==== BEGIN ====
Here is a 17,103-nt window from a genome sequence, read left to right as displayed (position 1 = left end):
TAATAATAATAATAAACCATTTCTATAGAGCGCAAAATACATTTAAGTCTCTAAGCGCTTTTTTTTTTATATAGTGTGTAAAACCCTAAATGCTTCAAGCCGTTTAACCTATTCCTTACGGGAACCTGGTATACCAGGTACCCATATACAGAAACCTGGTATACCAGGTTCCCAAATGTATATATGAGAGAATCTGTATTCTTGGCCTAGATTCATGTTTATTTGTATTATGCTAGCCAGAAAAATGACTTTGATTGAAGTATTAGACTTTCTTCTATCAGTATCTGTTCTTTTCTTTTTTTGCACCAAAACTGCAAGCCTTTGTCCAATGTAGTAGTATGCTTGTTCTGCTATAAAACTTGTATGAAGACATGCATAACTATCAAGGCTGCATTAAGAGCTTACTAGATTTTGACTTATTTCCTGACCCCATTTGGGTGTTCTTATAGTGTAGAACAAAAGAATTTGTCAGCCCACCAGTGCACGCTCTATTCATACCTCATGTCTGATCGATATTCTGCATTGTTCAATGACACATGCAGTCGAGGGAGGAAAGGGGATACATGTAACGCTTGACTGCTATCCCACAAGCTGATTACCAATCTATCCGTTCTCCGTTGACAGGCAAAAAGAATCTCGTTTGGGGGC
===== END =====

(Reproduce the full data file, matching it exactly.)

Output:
Here is a 17,103-nt window from a genome sequence, read left to right as displayed (position 1 = left end):
TAATAATAATAATAAACCATTTCTATAGAGCGCAAAATACATTTAAGTCTCTAAGCGCTTTTTTTTTTATATAGTGTGTAAAACCCTAAATGCTTCAAGCCGTTTAACCTATTCCTTACGGGAACCTGGTATACCAGGTACCCATATACAGAAACCTGGTATACCAGGTTCCCAAATGTATATATGAGAGAATCTGTATTCTTGGCCTAGATTCATGTTTATTTGTATTATGCTAGCCAGAAAAATGACTTTGATTGAAGTATTAGACTTTCTTCTATCAGTATCTGTTCTTTTCTTTTTTTGCACCAAAACTGCAAGCCTTTGTCCAATGTAGTAGTATGCTTGTTCTGCTATAAAACTTGTATGAAGACATGCATAACTATCAAGGCTGCATTAAGAGCTTACTAGATTTTGACTTATTTCCTGACCCCATTTGGGTGTTCTTATAGTGTAGAACAAAAGAATTTGTCAGCCCACCAGTGCACGCTCTATTCATACCTCATGTCTGATCGATATTCTGCATTGTTCAATGACACATGCAGTCGAGGGAGGAAAGGGGATACATGTAACGCTTGACTGCTATCCCACAAGCTGATTACCAATCTATCCGTTCTCCGTTGACAGGCAAAAAGAATCTCGTTTGGGGGC